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This house is in Dunstable, Massachusetts, a hamlet with a still-rural air. Built as a traditional brick-end Federal very early in the 19th century, it grew with a gabled ell extension to the east and several screened porches added early in the 20th century.

By the time Mary and David Dacquino found the house, a side door and windows had been added to the street side, throwing off its classic symmetry. Interior partitions and extra doors divided the stately old house into a warren of spaces. But its colonial simplicity, fireplaces, and early moldings beckoned.

Mary especially liked the kitchen-a long, somewhat curious room extending half the length of the first floor. In the center sits a handsome brick hearth, a reminder, perhaps, of this space having been two rooms during the house’s time as a travelers’ inn. The large kitchen boasted three sinks and 36² of countertop space, promising plenty of homemade pasta primavera for the couple’s army of nieces and nephews. A separate mudroom entrance at one end protects the house from any incursion by the harsh New England winter.

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The promising room needed significant restoration. Ignoring colonial precedent in search of Tuscany, previous owners had faux-finished the walls with a yellow glaze and applied trompe-l’oeil paintings of roosters, pigs, and horses on cupboards and doors. The navy-blue ceramic tile floor was out of character and out of plumb, with tiles cracking. Mary and David began work with the floor; after removing additional layers of asbestos tile, linoleum, and vinyl, they found the underlying wood floorboards unsalvageable. A new floor of wide pine planks was properly laid. Particleboard cabinets were replaced with simple, Shaker-influenced units made in ash by a local cabinetmaker and painted in historic colors.

The south end of the kitchen is centered on a sawbuck dining table milled from lumber salvaged from an old shed on the property. Built-in bookcases, a 10²-long window seat, and the centered hearth make the long room cozy and comfortable.

Countertops now are a practical combination of soapstone and reclaimed 200-year-old chestnut. They kept the old sinks of stainless steel and copper. Mary, an accomplished cook, insisted on a commercial Viking stove. To keep the ventilation from looking too modern, a new soffit with an antique pediment camouflages the vent above. Behind the range, a veneer of antique-style brick integrates with 19th-century English mosaic tiles, which continue above the counters.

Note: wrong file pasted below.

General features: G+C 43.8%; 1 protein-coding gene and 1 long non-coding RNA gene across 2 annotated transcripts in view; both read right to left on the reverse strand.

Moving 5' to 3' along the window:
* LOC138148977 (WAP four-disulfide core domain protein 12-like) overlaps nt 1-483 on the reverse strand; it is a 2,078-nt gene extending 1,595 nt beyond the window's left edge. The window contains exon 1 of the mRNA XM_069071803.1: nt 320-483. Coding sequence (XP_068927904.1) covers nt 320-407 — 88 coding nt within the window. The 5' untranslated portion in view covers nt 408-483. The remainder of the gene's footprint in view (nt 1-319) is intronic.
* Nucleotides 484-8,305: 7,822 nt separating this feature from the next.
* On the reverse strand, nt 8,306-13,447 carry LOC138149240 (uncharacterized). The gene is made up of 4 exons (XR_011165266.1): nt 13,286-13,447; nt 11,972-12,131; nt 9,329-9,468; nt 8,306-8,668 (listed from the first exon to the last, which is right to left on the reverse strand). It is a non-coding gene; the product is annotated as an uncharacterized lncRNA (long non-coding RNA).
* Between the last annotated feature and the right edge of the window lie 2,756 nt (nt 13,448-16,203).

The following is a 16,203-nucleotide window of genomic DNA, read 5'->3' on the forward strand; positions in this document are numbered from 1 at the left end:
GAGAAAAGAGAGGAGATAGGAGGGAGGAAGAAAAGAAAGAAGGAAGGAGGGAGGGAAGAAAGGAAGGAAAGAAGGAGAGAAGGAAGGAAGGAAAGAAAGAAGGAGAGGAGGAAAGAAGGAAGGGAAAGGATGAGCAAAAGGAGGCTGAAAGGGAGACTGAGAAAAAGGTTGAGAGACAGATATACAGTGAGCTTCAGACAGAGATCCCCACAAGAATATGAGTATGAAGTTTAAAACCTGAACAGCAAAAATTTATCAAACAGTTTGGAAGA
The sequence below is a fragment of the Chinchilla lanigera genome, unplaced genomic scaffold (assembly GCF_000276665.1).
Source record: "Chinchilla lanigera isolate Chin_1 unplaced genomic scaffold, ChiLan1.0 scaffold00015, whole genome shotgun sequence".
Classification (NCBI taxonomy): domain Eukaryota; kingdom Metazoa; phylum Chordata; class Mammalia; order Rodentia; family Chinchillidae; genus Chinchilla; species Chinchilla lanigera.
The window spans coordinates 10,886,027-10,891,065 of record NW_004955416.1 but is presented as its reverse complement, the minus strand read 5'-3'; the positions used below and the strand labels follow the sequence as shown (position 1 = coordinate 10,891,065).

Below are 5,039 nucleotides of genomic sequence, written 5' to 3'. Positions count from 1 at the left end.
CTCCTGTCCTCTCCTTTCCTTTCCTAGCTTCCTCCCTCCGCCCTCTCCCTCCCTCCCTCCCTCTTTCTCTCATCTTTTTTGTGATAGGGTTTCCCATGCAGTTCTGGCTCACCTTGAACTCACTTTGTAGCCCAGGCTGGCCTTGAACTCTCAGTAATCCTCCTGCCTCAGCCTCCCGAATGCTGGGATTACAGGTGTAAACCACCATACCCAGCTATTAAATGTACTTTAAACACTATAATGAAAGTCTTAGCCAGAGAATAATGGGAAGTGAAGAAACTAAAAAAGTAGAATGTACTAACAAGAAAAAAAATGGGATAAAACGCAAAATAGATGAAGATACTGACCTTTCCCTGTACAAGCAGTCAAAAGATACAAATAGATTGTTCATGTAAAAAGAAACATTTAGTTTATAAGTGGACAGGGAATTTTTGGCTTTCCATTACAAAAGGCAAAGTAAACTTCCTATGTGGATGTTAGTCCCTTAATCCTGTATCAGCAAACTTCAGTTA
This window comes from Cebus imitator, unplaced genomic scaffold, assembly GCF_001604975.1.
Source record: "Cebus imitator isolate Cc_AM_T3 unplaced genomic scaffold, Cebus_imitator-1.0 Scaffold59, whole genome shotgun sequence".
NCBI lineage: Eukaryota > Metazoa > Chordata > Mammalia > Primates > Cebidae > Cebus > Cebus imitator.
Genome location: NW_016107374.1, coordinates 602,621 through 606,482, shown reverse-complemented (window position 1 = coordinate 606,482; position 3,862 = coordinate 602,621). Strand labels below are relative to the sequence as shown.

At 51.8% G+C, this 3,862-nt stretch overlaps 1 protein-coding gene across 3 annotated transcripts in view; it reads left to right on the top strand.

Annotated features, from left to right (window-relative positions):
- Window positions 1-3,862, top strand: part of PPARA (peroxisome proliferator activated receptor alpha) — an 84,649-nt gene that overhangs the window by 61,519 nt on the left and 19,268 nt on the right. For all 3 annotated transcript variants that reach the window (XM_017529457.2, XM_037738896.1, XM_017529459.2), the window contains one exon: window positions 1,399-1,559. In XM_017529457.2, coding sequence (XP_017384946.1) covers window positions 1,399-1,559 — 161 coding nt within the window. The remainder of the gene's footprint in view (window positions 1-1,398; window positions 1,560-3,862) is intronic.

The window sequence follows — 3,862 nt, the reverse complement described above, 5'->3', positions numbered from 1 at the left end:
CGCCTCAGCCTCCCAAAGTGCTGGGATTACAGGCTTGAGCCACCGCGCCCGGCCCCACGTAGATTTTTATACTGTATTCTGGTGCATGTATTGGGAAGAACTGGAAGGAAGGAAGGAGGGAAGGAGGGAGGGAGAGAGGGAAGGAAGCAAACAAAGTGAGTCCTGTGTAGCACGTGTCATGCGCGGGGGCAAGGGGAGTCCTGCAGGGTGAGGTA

Architectural salvage and antiques furnish the room. An 8²-long sawbuck table was custom-made from old barn boards on the property. A mid-19th-century pine worktable with apple green legs became a perfect workstation by the stove. Ironstone and yellow ware; vintage copper pots, pans, and chocolate molds; a rusty bread sign from an old bakery; and café curtains made from mangle cloths create the look and feel of an early New England kitchen.

The mudroom at the north end likewise needed a total makeover. Housed in a two-story ell added by previous homeowners, the addition had a hipped roof that didn’t belong. Mary and David reconfigured it into a larger, more functional addition, making room for a pantry and powder room as well as a 16² x 8² mudroom downstairs, and a bedroom and bath upstairs. The back porch now has a flat roof and decorative balustrades milled to match those on the front porch, which ties the addition into the main house.

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Old House Journal

Founded in 1973, Old House Journal is the original authority when it comes to old-house restoration, traditional house styles, period kitchens, bath & kitchen restoration, DIY projects, gardens & landscaping, and more-- from Colonial and Victorian through Arts & Crafts and Mid-century Modern homes.

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